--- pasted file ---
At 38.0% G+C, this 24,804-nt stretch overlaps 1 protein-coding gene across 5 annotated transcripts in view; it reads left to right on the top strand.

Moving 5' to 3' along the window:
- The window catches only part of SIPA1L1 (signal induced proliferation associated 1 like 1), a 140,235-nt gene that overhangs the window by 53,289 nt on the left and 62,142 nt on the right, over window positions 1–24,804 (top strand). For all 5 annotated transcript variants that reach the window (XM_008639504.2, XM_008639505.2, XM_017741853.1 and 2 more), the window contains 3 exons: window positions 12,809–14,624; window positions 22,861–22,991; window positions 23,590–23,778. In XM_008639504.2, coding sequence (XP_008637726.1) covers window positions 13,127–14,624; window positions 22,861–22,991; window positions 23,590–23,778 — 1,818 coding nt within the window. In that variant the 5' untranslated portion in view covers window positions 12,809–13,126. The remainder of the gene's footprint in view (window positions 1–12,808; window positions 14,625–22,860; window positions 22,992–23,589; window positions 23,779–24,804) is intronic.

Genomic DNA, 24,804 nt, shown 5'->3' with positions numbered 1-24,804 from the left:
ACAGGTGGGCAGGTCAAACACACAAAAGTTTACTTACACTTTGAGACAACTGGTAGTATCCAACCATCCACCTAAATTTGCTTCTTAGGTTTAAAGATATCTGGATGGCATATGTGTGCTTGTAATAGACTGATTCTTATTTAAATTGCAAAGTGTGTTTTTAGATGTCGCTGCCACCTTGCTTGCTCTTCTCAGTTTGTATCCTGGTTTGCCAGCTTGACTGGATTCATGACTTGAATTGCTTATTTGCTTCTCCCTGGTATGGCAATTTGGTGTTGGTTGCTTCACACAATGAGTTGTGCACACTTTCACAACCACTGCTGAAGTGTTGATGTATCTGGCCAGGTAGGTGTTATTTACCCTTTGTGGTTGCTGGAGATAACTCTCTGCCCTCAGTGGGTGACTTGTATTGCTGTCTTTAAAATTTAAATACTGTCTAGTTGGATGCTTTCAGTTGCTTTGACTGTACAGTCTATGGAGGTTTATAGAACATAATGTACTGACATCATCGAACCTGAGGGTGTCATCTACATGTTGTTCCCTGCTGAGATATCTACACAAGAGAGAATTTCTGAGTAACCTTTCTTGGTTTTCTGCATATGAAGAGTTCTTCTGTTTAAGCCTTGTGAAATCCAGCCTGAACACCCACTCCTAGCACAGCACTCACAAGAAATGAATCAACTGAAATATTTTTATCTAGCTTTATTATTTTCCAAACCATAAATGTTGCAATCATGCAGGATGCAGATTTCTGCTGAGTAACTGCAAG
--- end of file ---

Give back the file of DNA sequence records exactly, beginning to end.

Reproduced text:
At 38.0% G+C, this 24,804-nt stretch overlaps 1 protein-coding gene across 5 annotated transcripts in view; it reads left to right on the top strand.

Moving 5' to 3' along the window:
- The window catches only part of SIPA1L1 (signal induced proliferation associated 1 like 1), a 140,235-nt gene that overhangs the window by 53,289 nt on the left and 62,142 nt on the right, over window positions 1–24,804 (top strand). For all 5 annotated transcript variants that reach the window (XM_008639504.2, XM_008639505.2, XM_017741853.1 and 2 more), the window contains 3 exons: window positions 12,809–14,624; window positions 22,861–22,991; window positions 23,590–23,778. In XM_008639504.2, coding sequence (XP_008637726.1) covers window positions 13,127–14,624; window positions 22,861–22,991; window positions 23,590–23,778 — 1,818 coding nt within the window. In that variant the 5' untranslated portion in view covers window positions 12,809–13,126. The remainder of the gene's footprint in view (window positions 1–12,808; window positions 14,625–22,860; window positions 22,992–23,589; window positions 23,779–24,804) is intronic.

Genomic DNA, 24,804 nt, shown 5'->3' with positions numbered 1-24,804 from the left:
ACAGGTGGGCAGGTCAAACACACAAAAGTTTACTTACACTTTGAGACAACTGGTAGTATCCAACCATCCACCTAAATTTGCTTCTTAGGTTTAAAGATATCTGGATGGCATATGTGTGCTTGTAATAGACTGATTCTTATTTAAATTGCAAAGTGTGTTTTTAGATGTCGCTGCCACCTTGCTTGCTCTTCTCAGTTTGTATCCTGGTTTGCCAGCTTGACTGGATTCATGACTTGAATTGCTTATTTGCTTCTCCCTGGTATGGCAATTTGGTGTTGGTTGCTTCACACAATGAGTTGTGCACACTTTCACAACCACTGCTGAAGTGTTGATGTATCTGGCCAGGTAGGTGTTATTTACCCTTTGTGGTTGCTGGAGATAACTCTCTGCCCTCAGTGGGTGACTTGTATTGCTGTCTTTAAAATTTAAATACTGTCTAGTTGGATGCTTTCAGTTGCTTTGACTGTACAGTCTATGGAGGTTTATAGAACATAATGTACTGACATCATCGAACCTGAGGGTGTCATCTACATGTTGTTCCCTGCTGAGATATCTACACAAGAGAGAATTTCTGAGTAACCTTTCTTGGTTTTCTGCATATGAAGAGTTCTTCTGTTTAAGCCTTGTGAAATCCAGCCTGAACACCCACTCCTAGCACAGCACTCACAAGAAATGAATCAACTGAAATATTTTTATCTAGCTTTATTATTTTCCAAACCATAAATGTTGCAATCATGCAGGATGCAGATTTCTGCTGAGTAACTGCAAG